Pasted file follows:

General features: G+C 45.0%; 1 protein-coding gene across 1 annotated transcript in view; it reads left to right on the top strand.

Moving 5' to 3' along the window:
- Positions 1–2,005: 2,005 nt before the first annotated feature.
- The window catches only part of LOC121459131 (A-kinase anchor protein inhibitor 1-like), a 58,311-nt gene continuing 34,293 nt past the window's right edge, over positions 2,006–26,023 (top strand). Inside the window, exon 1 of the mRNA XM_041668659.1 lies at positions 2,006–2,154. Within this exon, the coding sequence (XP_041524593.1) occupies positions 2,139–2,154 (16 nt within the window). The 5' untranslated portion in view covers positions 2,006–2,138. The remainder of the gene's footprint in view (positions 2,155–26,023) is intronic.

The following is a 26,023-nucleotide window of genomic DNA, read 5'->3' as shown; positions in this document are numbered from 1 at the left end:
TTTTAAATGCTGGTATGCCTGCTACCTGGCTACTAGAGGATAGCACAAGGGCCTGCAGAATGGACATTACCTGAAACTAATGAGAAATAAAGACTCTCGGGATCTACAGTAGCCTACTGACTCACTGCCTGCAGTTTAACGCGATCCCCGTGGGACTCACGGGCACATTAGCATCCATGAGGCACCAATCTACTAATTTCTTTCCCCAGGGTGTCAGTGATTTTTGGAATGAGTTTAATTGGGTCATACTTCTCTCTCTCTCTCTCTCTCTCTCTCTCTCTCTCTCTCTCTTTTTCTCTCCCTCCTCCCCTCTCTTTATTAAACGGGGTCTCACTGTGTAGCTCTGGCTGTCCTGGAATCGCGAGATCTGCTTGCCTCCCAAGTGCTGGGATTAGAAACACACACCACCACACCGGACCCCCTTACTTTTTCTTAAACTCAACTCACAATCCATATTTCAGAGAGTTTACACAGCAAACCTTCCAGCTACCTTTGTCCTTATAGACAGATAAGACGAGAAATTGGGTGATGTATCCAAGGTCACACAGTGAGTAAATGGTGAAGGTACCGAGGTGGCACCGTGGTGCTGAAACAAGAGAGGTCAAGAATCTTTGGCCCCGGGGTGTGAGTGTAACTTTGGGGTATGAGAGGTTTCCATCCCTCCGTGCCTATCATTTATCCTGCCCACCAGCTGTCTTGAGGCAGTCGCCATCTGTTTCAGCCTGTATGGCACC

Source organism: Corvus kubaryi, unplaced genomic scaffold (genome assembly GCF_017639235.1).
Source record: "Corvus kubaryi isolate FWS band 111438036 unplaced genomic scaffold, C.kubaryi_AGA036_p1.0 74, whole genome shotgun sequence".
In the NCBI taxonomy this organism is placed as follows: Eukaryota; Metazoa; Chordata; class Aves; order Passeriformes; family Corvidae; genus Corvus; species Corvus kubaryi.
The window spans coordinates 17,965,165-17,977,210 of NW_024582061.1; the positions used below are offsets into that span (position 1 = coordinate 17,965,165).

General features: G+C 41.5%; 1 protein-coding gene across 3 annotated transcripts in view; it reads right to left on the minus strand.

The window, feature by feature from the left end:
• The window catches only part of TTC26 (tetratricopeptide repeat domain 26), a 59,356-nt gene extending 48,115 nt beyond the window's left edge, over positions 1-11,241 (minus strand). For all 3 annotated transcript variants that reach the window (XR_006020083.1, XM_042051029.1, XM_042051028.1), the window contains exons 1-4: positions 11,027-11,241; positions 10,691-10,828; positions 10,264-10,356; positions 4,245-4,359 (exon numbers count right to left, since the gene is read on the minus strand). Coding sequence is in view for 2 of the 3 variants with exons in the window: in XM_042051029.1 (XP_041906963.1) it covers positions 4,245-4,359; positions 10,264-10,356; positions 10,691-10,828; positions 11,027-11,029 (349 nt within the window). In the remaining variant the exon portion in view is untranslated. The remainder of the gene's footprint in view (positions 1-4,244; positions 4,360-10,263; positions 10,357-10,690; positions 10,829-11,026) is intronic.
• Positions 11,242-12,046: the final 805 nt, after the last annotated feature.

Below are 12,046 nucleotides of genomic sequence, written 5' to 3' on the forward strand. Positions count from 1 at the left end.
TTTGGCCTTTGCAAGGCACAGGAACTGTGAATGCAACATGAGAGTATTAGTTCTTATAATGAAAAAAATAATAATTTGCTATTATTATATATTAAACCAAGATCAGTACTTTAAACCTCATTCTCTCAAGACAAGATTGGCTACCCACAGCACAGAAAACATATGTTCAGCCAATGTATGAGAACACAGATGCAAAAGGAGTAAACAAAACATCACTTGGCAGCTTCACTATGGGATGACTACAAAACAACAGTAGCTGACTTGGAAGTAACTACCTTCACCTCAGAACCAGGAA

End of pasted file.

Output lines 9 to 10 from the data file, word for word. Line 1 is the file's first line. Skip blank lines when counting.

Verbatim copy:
In the NCBI taxonomy this organism is placed as follows: Eukaryota; Metazoa; Chordata; class Aves; order Passeriformes; family Corvidae; genus Corvus; species Corvus kubaryi.
The window spans coordinates 17,965,165-17,977,210 of NW_024582061.1; the positions used below are offsets into that span (position 1 = coordinate 17,965,165).